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The Flaw in Everything: Warren Ellis’ Karnak the Shatterer

The Flaw in Everything: Warren Ellis’ Karnak the Shatterer

karnak2cov-e50d0It’s the best part of the reading experience to run across a story with a new voice. Warren Ellis, of The Authority and Transmetropolitan fame, has assumed various voices, but I love his newest one: the narrative perspective of Marvel’s Karnak the Shatterer, a character associated with the Inhumans.

The Inhumans, created by Stan Lee and Jack Kirby, have been around since The Fantastic Four was in double-digits. Some of you may recall that Karnak is the one with the big head and the super-effective karate chops because his special talent is finding the structural flaws in things.

(Although, to be accurate, Karnak isn’t technically an Inhuman because was never exposed to the Terrigen mists — bring that up at a dinner party for a No-Prize!)

Over the years, Karnak’s powers and perceptions have expanded to include seeing the flaws in arguments, concepts, and people. His greatest achievement is finding the flaw in death, thereby returning from the dead.

It may sound a bit blithe to say it that way, but Karnak’s philosophical viewpoint has been strengthened over the years and bears some thematic resemblances to people like Iron Fist’s warriors of K’un-Lun or the Ancient One (of Dr. Strange fame).

The Inhumans of course, have been increasing in their importance in the Marvel Universe. I’ve seen internet theories that Marvel is downplaying the X-Men while up-playing the Inhumans, because Marvel doesn’t hold the X-Men movie rights.

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Blowing the Doors Off the Barn: Expanding the Iron Fist Mythos

Blowing the Doors Off the Barn: Expanding the Iron Fist Mythos

Immortal Iron Fist-smallMarvel’s Iron Fist has not traditionally been one of those characters that attracted me. I first encountered him in a second-hand Power-Man and Iron Fist I got in my first year of collecting comics in 1981.

I didn’t get the odd-couple humor, nor the 1970s movie aesthetic that drove the creation of these heroes. Maybe I just wasn’t ready to dig a character who wore slippers. In my defense, I didn’t cotton to Karnak of the Inhumans either. So maybe it’s was the karate chops.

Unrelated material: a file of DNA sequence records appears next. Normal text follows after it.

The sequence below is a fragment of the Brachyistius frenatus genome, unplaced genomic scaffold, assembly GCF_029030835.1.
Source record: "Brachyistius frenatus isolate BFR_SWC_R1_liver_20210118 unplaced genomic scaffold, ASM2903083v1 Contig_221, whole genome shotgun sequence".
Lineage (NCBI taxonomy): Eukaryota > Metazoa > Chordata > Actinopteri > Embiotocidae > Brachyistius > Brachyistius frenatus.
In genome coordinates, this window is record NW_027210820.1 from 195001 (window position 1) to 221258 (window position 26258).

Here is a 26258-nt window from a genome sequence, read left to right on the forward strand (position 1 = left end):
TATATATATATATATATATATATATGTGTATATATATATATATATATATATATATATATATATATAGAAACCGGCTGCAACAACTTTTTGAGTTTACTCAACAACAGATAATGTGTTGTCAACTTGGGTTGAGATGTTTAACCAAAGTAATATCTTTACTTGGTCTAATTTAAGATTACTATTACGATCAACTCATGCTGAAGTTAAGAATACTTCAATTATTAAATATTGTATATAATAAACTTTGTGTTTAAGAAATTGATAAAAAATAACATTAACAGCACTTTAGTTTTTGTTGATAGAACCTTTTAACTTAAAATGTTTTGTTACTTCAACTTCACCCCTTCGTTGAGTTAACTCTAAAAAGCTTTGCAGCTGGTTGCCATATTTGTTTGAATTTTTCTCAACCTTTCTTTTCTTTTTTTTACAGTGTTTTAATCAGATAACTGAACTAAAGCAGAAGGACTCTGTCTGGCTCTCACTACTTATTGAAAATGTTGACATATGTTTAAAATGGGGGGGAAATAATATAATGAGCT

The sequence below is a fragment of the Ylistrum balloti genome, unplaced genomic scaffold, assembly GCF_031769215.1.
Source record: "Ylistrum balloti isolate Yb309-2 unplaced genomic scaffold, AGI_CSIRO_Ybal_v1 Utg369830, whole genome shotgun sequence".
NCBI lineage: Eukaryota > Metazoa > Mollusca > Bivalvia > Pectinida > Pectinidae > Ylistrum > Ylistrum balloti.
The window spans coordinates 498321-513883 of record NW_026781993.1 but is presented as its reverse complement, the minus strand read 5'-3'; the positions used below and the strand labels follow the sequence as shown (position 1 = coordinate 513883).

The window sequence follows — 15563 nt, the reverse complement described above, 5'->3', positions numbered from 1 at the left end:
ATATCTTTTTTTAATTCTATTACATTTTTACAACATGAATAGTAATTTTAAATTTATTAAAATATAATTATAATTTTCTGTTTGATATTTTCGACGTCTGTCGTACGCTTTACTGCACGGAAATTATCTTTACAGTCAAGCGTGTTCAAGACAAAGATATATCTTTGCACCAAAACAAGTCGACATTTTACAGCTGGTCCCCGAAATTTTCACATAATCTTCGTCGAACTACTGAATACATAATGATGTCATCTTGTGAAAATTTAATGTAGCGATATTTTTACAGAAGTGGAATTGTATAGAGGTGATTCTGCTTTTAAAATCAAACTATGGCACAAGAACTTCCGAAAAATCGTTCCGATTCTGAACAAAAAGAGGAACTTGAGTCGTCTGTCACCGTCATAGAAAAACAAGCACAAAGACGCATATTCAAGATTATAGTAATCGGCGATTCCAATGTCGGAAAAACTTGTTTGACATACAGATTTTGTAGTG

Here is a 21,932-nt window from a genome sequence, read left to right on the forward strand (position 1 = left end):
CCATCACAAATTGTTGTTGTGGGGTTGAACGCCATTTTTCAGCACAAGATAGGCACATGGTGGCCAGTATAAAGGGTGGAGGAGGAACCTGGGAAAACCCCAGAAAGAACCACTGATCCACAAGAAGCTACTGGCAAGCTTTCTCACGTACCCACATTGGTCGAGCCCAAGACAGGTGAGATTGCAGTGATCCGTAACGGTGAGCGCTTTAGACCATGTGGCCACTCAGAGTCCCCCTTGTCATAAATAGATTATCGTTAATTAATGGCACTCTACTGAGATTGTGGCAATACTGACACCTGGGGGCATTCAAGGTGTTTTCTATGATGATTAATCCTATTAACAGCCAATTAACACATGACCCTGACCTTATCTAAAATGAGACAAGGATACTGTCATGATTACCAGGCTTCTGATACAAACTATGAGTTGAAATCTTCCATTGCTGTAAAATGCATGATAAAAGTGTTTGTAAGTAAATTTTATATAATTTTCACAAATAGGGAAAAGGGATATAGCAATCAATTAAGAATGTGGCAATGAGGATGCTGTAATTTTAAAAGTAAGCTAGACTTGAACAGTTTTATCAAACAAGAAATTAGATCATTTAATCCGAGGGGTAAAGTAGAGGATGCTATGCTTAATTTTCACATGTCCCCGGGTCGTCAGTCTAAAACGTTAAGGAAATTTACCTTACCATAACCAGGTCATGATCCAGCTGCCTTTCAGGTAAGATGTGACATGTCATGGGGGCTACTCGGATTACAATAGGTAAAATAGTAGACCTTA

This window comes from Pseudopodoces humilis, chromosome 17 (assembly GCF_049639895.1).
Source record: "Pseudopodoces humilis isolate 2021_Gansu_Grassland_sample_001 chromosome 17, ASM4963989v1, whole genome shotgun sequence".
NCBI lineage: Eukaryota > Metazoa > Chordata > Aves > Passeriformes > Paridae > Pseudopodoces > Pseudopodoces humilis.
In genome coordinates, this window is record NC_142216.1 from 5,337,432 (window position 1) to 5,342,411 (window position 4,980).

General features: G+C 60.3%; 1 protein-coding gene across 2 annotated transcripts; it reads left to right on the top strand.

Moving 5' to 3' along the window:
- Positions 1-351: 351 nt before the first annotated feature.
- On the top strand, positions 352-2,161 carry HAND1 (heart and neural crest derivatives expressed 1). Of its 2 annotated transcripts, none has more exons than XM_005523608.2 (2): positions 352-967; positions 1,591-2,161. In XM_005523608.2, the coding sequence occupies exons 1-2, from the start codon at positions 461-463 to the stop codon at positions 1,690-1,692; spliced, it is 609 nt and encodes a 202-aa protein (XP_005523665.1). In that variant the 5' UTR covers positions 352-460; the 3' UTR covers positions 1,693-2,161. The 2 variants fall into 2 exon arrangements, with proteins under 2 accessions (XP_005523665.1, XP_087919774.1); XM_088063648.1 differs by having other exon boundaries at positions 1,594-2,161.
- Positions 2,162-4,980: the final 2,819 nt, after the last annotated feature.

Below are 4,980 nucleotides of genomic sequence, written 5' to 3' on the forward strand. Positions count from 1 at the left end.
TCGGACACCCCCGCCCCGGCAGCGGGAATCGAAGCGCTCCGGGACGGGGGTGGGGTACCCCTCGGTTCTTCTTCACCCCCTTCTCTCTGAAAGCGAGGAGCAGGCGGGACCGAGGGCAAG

Power_Man_and_Iron_Fist_Vol_1_77As a teen, I was briefly and underwhelmingly exposed to the black and white magazine-sized martial arts books Marvel published in the 1970s. The only positive sound I ever made when Iron Fist showed up on my radar was when he was drawn by John Byrne and when he briefly crossed paths with the X-Men.

That all changed for me in a 2006-2009 run of The Immortal Iron Fist written by Ed Brubaker, Matt Fraction, and Duane Swierczynski, and pencilled by Travis Foreman and David Aja. Why?

Before 2006, a few things were clear about Danny Rand, the Iron Fist. He was trained in the mystical city of K’un L’un after the deaths of his parents. He is one of a long line of successive possessors of the Chi force that he got from the Dragon of K’un L’un. His arch-enemy is the Steel Serpent, a bit of a bad apple from K’un L’un. It’s a tight superhero set-up, and to my taste, a bit tepid.

But in “The Last Iron Fist Story” (issues #1-6 of the Immortal Iron Fist), Brubaker and Fraction reveal that Danny is not the only living Iron Fist. His predecessor is still alive and kicking (sorry…); he’s been hiding in an opium haze for decades.

When the enemies of K’un L’un find him, he has to leave opium, in anticipation of something called the Tournament of the Seven Capital Cities.

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